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Donald Trump claims 'number one replacement' to Islamic State chief Abu Bakr al-Baghdadi terminated by US troops

  • Donald Trump said the number one replacement to Islamic State chief Abu Bakr al-Baghdadi was killed

  • The president, however, did not specify who the individual was, nor did he give any details on the mission that led to his death

  • Multiple media reports from the region have identified him as Abu Hassan al-Muhajir

Washington: President Donald Trump on Tuesday said the US had terminated the "number one replacement" to ISIS leader and world's most terrorist Abu Bakr al-Baghdadi who was killed in an American raid in Syria.

 Donald Trump claims number one replacement to Islamic State chief Abu Bakr al-Baghdadi terminated by US troops

File image of US president Donald Trump. AP

President Trump announced on Sunday that Baghdadi, believed to be 48-year-old, blew himself up in his suicide vest as the Islamic State leader was chased to the dead end of a tunnel by the US service dogs during a raid by American special forces in northwest Syria.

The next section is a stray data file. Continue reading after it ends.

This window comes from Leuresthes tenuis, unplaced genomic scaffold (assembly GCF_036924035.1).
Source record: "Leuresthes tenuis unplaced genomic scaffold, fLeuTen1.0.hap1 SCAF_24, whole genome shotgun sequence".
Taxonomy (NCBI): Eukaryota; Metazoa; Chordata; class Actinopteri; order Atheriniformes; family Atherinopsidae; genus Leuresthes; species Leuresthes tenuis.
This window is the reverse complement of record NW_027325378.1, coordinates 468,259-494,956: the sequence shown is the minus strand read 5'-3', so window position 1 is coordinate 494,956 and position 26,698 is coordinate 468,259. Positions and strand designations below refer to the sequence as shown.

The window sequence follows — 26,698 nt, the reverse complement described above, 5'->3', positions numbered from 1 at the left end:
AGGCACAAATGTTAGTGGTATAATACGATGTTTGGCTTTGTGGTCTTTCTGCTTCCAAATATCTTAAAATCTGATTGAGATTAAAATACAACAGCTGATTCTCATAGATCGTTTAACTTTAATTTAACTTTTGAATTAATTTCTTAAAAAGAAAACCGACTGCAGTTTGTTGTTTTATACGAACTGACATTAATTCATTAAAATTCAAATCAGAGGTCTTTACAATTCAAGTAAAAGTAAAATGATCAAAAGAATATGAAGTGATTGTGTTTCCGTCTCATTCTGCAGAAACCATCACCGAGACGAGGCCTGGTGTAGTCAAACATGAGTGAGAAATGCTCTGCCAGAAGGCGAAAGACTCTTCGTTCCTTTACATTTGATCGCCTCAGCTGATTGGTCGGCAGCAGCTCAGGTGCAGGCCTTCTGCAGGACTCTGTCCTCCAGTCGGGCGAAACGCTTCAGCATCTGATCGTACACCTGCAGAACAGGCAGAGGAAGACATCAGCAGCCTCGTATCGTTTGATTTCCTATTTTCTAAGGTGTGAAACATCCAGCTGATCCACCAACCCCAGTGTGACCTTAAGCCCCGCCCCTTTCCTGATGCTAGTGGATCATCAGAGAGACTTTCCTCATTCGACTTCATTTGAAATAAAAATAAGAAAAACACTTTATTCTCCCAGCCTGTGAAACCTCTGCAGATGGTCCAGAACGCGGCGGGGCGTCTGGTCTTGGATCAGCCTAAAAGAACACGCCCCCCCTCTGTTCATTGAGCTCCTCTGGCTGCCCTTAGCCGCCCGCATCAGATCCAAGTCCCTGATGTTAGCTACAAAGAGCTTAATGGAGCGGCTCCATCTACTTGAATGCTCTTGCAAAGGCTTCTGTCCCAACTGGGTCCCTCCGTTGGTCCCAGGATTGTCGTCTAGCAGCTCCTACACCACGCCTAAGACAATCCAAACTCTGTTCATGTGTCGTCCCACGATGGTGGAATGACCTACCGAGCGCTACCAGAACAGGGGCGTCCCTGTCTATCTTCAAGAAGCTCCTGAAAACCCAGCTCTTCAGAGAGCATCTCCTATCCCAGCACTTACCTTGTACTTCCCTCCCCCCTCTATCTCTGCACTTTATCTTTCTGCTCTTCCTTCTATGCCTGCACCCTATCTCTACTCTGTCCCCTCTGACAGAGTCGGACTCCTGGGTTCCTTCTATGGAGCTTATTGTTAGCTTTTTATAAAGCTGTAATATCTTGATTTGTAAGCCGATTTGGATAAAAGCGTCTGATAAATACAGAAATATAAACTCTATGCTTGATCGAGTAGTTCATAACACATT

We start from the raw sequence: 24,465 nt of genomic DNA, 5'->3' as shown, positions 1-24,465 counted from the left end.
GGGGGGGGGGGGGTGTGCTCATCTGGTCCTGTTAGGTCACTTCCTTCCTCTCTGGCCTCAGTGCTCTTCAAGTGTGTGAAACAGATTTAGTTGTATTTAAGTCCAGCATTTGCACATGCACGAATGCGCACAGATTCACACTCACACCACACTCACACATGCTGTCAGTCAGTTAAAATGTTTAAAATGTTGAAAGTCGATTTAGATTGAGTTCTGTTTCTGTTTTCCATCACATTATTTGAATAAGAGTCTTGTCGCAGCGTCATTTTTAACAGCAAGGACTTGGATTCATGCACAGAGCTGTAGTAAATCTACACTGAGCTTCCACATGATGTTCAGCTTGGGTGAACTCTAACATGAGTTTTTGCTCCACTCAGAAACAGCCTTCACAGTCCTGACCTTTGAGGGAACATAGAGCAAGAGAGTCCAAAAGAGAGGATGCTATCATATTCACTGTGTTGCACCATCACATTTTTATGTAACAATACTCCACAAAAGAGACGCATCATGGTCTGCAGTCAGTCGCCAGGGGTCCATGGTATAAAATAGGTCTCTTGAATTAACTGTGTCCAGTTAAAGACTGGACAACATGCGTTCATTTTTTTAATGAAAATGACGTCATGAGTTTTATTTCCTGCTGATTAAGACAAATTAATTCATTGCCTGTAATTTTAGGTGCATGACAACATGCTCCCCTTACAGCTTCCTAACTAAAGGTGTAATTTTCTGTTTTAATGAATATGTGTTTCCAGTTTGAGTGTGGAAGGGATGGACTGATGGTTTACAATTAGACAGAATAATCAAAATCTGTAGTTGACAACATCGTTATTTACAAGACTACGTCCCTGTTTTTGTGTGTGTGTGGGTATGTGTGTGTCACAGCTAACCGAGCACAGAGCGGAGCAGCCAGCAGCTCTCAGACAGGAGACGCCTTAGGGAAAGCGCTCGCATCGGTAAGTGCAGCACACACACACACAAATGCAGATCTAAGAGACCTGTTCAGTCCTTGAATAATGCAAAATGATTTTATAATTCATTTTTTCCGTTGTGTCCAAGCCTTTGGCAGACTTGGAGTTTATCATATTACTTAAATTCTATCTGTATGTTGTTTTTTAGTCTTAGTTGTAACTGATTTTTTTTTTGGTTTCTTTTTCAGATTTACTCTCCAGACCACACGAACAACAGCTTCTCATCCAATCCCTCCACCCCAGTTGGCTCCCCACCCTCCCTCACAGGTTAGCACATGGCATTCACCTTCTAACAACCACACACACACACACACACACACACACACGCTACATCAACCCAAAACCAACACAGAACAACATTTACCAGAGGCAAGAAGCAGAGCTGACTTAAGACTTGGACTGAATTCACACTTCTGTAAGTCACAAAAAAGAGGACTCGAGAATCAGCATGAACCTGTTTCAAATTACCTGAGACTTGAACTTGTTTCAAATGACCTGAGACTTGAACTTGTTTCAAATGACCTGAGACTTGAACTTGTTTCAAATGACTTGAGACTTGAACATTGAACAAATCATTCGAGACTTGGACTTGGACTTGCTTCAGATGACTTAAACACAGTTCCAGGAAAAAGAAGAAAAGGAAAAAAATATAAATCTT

"Just confirmed that Abu Bakr al-Baghdadi's number one replacement has been terminated by American troops. Most likely would have taken the top spot - Now he is also Dead!" Trump tweeted.  Baghdadi had not officially named his successor, but several names were being speculated after his death.

Trump told reporters on Sunday that the US knew the potential successors of Baghdadi and was after them. The president, however, did not specify who the individual was, nor did he give any details on the mission that led to his death.

Multiple media reports from the region have identified him as Abu Hassan al-Muhajir. According to The New York Times, he was being smuggled across northern Syria in the back of an oil tanker truck when it was hit by what witnesses said they believed to be an American airstrike.

"Little is known about him, including his real name and nationality, complicating efforts to confirm that he was the one killed in Sunday's strike. But terrorism experts considered him a possible successor to al-Baghdadi," the report said.

Under Baghdadi, Islamic State spread over wide segments of Iraq and Syria beginning in 2013, eventually claiming the formation of a "caliphate" in the region as it plotted and carried out gruesome attacks that reached far beyond its main territorial bastion. Baghdadi had been a top target for both the Trump and Obama administrations, and had a USD $25 bounty placed on his head.

Updated Date: Oct 29, 2019 21:17:28 IST